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作者 Abubaker, Jehad
書名 Carbon metabolism and gene regulation in arbuscular mycorrhizal fungi
國際標準書號 0496845073
book jacket
說明 223 p
附註 Source: Dissertation Abstracts International, Volume: 65-06, Section: B, page: 2769
Chair: Peter J. Lammers
Thesis (Ph.D.)--New Mexico State University, 2004
The arbuscular mycorrhizal (AM) symbiosis is ancient, widespread and vital to the life of land plants. A large fraction of land plants including angiosperms, gymnosperms, pteridophytes, some mosses, lycopods, and psilotales are colonized. For most plants, mycorrhizas, not roots, are the chief organs of nutrient uptake, thus the study of AM fungi is of practical importance in agriculture, horticulture, reforestation, and ecosystem management. The plant benefits from enhanced mineral uptake while the AM fungus receives all its carbon from the host in the form of hexose. Measurements of carbon flux and gene expression were used to identify fungal pathways for carbon utilization and regulation. Hexose was shown to be directly incorporated into trehalose, glycogen and lipid based on labeling experiments, suggesting that carbon taken up in the root is exported to the ERM. Lipids, a dominant form of stored carbon in the fungal partner and which fuels spore germination, is made by the fungus from carbohydrates within the root and is exported to the ERM. The ERM does not use exogenous hexoses for catabolism, storage or transfer to the host; the fungus only utilizes hexoses taken up in the IRM. Results from addition of 13C2-acetate and 13C2-glycerol to the extraradical mycelium (ERM) indicate that glyoxylate cycle is central to the flow of carbon in the AM symbiosis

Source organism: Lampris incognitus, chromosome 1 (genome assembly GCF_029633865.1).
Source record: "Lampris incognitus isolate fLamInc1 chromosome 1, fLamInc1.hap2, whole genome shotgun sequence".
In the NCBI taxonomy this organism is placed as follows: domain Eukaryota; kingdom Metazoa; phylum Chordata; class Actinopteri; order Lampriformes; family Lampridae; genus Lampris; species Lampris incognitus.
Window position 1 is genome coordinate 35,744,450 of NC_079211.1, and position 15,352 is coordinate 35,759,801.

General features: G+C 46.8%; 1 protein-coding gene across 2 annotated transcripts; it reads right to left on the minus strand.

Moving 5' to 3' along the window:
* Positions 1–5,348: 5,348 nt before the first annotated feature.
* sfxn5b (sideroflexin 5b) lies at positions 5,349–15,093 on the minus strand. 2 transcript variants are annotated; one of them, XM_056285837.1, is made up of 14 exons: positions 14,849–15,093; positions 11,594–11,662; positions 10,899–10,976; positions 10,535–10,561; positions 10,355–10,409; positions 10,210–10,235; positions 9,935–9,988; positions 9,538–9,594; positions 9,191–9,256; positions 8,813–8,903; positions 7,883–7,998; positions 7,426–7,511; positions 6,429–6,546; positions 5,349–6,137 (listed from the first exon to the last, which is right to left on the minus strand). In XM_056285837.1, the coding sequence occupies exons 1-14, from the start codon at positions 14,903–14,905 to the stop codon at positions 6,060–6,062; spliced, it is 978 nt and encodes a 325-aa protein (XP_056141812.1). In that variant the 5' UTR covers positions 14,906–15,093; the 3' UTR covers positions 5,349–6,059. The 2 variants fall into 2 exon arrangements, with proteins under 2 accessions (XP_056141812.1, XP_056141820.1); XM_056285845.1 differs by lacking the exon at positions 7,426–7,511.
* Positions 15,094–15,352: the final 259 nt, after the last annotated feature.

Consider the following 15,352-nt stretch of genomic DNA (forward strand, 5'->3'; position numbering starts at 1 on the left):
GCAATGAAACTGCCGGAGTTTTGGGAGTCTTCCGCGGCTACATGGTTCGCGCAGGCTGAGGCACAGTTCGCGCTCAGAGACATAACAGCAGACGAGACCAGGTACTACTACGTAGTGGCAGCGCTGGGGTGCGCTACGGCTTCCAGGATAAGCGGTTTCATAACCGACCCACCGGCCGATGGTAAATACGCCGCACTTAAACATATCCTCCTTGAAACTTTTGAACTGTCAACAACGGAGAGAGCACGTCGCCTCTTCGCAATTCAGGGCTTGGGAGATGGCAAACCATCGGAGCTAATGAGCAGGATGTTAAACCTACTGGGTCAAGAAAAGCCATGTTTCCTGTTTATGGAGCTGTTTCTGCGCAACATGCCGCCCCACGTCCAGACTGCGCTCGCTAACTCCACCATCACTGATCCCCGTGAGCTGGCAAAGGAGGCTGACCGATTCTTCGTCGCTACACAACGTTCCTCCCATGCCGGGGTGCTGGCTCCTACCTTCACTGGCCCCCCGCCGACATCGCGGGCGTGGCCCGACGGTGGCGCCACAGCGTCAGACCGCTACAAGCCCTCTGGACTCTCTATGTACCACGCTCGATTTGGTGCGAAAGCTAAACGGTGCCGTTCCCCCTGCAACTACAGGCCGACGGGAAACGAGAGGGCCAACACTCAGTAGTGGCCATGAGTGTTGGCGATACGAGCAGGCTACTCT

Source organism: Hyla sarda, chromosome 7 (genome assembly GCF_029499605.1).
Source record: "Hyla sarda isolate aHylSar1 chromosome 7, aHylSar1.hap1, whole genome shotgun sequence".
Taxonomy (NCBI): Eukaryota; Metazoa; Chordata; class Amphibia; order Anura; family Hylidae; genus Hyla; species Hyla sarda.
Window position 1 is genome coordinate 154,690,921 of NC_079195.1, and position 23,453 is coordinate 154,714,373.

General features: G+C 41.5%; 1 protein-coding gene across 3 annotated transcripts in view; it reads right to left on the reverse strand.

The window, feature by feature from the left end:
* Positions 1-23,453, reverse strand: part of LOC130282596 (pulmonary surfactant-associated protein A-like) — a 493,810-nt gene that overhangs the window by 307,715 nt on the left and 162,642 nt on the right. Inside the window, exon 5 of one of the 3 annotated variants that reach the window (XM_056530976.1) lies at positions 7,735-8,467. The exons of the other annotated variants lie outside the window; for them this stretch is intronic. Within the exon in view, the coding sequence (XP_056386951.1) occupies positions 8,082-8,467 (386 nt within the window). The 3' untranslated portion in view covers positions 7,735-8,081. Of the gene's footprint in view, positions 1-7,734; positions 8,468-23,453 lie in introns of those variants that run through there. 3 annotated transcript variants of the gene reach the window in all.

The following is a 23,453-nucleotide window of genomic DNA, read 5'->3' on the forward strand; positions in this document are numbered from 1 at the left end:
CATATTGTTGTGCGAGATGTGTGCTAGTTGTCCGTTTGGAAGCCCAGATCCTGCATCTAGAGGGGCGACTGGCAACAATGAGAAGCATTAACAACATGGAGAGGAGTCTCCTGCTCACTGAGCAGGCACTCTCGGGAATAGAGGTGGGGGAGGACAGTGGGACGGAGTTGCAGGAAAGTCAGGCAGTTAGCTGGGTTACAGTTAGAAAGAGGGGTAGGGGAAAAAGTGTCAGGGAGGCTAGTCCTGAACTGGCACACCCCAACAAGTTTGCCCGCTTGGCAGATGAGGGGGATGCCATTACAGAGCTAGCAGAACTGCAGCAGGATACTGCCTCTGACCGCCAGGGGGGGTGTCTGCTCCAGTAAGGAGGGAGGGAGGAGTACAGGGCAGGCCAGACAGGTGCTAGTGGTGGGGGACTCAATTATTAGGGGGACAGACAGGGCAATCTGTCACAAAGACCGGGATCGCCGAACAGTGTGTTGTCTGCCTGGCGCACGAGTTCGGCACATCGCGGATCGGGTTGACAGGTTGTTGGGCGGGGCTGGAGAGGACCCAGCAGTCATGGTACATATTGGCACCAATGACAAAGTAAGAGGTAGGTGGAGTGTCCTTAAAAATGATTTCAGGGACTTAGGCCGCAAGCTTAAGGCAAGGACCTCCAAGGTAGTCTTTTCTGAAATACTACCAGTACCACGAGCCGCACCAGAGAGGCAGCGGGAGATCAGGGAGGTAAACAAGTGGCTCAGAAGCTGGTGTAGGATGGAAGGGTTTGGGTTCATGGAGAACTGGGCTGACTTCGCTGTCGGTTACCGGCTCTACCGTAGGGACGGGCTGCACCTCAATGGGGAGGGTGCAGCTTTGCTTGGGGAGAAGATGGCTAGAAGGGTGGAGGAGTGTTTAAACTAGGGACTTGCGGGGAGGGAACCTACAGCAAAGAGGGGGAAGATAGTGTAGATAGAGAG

Quantitative real-time polymerase chain reaction assays were developed for measuring the expression of genes involved in key carbon metabolic pathways including lipid breakdown, gluconeogenesis, trehalose breakdown, glycogen synthesis, chitin synthesis, oxidative pentose phosphate pathway (OPPP). The transcriptional regulation of these genes was studied in response to treatment with glucose and plant root exudates. Glucose addition to mycorrhizal roots transiently down-regulated both the glyoxylate cycle and gluconeogenesis in the IRM as expected. Expression of the same genes was up-regulated in the IRM relative to controls several days after glucose addition, indicative of a shift back to gluconeogenic metabolism. Semi-purified root exudates caused a rapid and significant increase in gluconeogenesis, OPPP, chitin and glycogen synthesis relative to the control in germinating spores, demonstrating that compounds in the exudates control fungal metabolism prior to colonization
School code: 0143
DDC
Host Item Dissertation Abstracts International 65-06B
主題 Biology, Molecular
Biology, Microbiology
Biology, Plant Physiology
0307
0410
0817
Alt Author New Mexico State University
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